The board should reward good behaviours, and have no tolerance for bad behaviour. In this context, performance should be judged on many metrics – not just short term financial results. Good boards are fair in their assessment of executives and consider performance across a range of key indicators.
3. WHAT DO YOU THINK ARE SOME OF THE MORE CHALLENGING ASPECTS OF BEING A BOARD CHAIR?
Selecting the right board members is a challenge. The board needs to be collaborative, but at the same time open-minded, and challenging of management and board colleagues. It is important to avoid “group think”.
Board selection involves getting the right people with the right set of values, and the right skills mix, as well as considering how people will behave in the boardroom. This latter factor is particularly significant where an organisation is under stress and really difficult decisions need to be made – how will the board interact during those times?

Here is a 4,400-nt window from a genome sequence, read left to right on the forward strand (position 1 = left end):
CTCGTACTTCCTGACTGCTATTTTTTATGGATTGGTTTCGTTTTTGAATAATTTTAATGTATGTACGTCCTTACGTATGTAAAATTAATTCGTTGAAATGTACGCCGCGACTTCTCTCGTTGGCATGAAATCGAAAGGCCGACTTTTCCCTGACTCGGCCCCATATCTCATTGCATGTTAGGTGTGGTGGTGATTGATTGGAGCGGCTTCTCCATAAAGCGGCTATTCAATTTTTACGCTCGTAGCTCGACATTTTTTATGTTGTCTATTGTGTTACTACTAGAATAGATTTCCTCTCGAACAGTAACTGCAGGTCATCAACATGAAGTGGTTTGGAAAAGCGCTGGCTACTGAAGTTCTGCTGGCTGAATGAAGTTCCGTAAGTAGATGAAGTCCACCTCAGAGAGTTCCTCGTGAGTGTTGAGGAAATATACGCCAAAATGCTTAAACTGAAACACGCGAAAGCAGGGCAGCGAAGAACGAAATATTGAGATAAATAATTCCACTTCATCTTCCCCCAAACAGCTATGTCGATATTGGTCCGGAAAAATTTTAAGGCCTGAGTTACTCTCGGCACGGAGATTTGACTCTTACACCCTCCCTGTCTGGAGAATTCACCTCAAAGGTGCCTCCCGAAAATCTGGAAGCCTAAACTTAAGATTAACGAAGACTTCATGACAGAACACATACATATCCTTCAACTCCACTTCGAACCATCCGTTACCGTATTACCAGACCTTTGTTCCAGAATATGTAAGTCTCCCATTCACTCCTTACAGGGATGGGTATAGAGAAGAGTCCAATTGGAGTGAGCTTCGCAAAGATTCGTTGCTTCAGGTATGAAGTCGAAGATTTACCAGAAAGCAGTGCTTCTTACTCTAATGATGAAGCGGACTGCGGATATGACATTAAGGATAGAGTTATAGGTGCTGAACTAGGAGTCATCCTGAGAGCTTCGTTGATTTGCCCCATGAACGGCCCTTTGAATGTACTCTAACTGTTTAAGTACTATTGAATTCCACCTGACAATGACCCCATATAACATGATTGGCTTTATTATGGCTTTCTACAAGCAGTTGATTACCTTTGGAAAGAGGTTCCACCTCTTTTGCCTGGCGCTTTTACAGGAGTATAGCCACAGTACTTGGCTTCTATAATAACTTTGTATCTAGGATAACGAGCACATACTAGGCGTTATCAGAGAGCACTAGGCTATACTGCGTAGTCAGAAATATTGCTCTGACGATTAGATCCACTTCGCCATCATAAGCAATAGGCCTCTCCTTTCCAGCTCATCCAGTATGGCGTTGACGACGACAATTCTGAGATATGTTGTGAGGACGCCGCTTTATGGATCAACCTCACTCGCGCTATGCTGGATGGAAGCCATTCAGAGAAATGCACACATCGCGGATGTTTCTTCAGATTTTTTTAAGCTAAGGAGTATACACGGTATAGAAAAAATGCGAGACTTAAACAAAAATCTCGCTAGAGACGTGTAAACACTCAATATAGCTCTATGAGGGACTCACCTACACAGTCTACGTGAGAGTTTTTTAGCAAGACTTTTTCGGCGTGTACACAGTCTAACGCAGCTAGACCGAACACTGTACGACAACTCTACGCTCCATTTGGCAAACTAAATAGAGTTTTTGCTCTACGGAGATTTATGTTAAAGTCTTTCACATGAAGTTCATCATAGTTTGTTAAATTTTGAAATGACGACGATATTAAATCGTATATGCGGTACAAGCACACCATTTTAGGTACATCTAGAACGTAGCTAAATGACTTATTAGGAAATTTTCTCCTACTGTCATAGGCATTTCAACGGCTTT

The Chair’s relationship with management is really important. A balance needs to be struck between ensuring you are supportive of management, while not being compliant to management.
The Chair also needs to see the bigger picture – understanding where the company really is other than through the eyes of management.Further, the Chair needs to ensure that the board is using its time effectively. This involves constantly questioning whether the board is talking about the right things. Is the board spending enough time on key matters of the day and matters impacting the future? What is not on the agenda that should be on the agenda?